I love this bus stop. She is kissing my neck. She smells of grapefruit tart, smack of concrete, and juniper from gin. I am trying to drag from a cigarette. I love this bridge. Louisiana-Pearl. I whisper it to her, Louisiana-Pearl. She doesn’t say a thing, she is biting my ear. Louisiana-Pearl: old-world, maybe European if we weren’t standing in the Queen City of the Plains. Below I can hear the bell from the light rail. The bell rings three times to announce an arrival and three times for a departure. She stops for a moment and seems to listen, muttering a phrase about not liking shallots and maybe she should go. -We are going. -Where?
The 11 passes by and I can feel its weight in my feet. My shoes are white, almost, and the sidewalk is white. Below, the highway pulses alongside the light rail. The blood of a city is running below us, some river rushing. Red lights leaving, white lights coming. Fountains of fragmented light, we are dodging into the shadows. Unseen and alone, almost, except for the consistent motion of that lit tip extended from my hand rising and falling. -There is a late night taco stand near my place. -Maybe. I don’t feel hungry.
She is no longer kissing my neck, but I can feel her breath behind my ear. I can’t hear her, just the waves of cars tracking lanes. I hold her, watching a man pass on the other side of the bridge. He holds two fluorescent pails, one in each hand. I can see his eyes watching us in the pale city lights. In the city, stars are dead. The moon creates a fragile light like a lamp burning out. His hat reflects the street lights strung above. He is a shadow of himself, but light keeps catching his eyes and holding. A flame slowly receding. I carry his eyes as he passes. She stares into the dark street and glances toward me. Strips of paint reflect across pupils, eyelids slightly closed. She asks me what I am looking at, -It’s nothing. Nothing, he is gone. Leaving us with a glowing green screen floating towards the crest of the bridge. The silhouette of the driver sits dark in spectral light. The phantasmal 12 approaches with a warm exhalation into the evening, the hiss of hydraulic brakes echoing toward the city. -What did you say? -I said I could make you some food if you get hungry. -I’m not. -But you might be later.
-I won’t be. She breaks from my hold and enters an invisible queue to board the bus. I step in behind her and touch her shoulder, but she doesn’t turn around. The doors to the bus open. Transfer? The driver doesn’t look over, just holds up the transfer, a bookmark with worm holes. -No thanks.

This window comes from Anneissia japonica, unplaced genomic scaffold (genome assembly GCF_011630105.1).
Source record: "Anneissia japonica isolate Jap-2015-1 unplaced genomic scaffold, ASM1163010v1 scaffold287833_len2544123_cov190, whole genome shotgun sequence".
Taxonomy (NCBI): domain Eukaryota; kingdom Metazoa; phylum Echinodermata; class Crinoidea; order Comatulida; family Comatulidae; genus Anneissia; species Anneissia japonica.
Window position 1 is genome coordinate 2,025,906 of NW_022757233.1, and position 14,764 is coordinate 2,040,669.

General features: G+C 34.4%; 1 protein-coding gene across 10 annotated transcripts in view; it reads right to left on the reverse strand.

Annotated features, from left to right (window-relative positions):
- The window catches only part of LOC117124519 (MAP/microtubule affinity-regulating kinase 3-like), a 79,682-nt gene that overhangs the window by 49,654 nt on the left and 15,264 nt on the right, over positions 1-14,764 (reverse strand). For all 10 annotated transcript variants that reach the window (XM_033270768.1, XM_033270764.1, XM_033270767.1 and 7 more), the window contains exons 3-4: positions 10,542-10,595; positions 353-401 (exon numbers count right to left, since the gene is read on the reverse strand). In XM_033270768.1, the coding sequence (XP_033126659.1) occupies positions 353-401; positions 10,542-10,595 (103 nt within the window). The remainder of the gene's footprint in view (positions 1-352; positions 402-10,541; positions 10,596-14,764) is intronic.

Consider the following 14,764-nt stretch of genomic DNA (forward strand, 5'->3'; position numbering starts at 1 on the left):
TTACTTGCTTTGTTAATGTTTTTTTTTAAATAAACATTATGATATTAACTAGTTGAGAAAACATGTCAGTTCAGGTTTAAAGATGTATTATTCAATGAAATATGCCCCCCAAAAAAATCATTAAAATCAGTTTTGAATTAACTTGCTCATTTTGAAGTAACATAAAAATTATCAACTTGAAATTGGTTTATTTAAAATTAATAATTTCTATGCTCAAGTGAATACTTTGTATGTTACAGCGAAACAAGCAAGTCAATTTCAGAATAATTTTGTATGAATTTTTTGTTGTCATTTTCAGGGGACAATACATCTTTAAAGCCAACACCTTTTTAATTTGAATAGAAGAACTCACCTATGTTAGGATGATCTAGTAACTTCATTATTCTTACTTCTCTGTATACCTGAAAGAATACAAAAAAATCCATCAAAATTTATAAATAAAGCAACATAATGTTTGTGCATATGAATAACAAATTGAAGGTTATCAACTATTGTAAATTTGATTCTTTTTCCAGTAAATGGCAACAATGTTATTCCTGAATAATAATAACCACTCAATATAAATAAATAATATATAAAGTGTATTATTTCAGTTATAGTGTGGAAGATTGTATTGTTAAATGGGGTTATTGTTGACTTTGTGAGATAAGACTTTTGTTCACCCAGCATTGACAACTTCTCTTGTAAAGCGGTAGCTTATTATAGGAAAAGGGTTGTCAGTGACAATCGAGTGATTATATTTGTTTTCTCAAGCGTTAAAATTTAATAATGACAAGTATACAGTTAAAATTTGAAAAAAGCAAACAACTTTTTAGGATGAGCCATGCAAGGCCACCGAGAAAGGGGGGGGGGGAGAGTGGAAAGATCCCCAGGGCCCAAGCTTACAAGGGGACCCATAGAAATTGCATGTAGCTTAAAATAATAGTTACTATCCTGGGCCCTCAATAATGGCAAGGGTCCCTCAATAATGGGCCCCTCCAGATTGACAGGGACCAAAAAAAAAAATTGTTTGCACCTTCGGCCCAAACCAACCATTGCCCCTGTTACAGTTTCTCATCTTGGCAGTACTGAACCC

-I’d like one. She takes the transfer and studies it, walking toward the back of the bus to an empty bench. The bus is clean and mostly empty, it smells like an airport. Sterile. The lights inside the bus are a flickering green. Strips along the ceiling. Paths along the floor. They flicker just strong enough to keep us awake. -That night at Jeanie’s house. We were all drinking Rainiers on the lawn. Pouring out libations for the dead. There are no dead. We played Yo La Tengo on the record player. It was skipping and we ignored the repetition. We laughed about drinking on a Tuesday night, like it was really different than any other night. -That was a long time ago, Clare. -No. It wasn’t. Her eyes are closed. The transfer in her hand is crumpled, obsolete and impossible to read. -We were given life so carelessly. They didn’t tell us what it would be like. -What is it like? -Monsters terrorizing the maidenhead of dawn. Our minds once sharp, alert, are dulled by morning dew. Chewing on our passion. Chewing the fat. Dull teeth for a life uncelebrated. -We celebrate. -No. We make toasts to the dead. The stars are already dead. The last of their light is just now reaching us. What happens when… -We will be okay. -No. We won’t. There are two other men on the bus. They talk anxiously, their mouths close together. Their hands, their hands cannot leave each other’s head. Cradling a chin, a neck, running fingers through long hair, or brushing a cheek. Their faces are impossibly close. I move my head from side to side to meld their features into one. I try to read their lips. -I could make some egg drop soup. I could make some spring rolls. We could have Mexican. I have a vegan taco salad recipe. I can make you…
-Are you hungry? -No. -I could make you… -I feel intoxicated with night. Poisoned. Don’t turn on the lights when we get to your place. We exit the bus. The sky is an empty tank to the East. Few buildings block our view. A star falls. I didn’t know how to explain it to her, if I needed to. The way a star falling makes sound with light. A rock falling to the ocean. The wind whistling, a splash hardly detectable over the sound of waves. I tell her how the meteor enters at such a speed that the air cannot part quickly enough. Air compressing and transferring that terrifying energy. Burning a rock weighing barely an ounce. “It gives life to what was dead,” she stops as I say this and sighs, as if I don’t understand something.
I enter the key code to the front door of my building and let her walk in ahead of me. She reaches her arms out and brushes the walls with her fingers, moving silently to my apartment. The door is unlocked and as she opens it, wind rushes in through the window. She takes off her shoes and slips them off her feet and under the bed. I lay her down and sit next to her, faintly hungry.
The breeze comes in bursts that weave through her wavy hair. Her breathing deepens. From the street a ribbon of light reaches the kitchen. I pour packaged soup into a saucepan, ignite the gas stove, and steal a bite. -Still cold. I whisper to the spoon. I seat myself at the coffee table and wait for the heat to rise.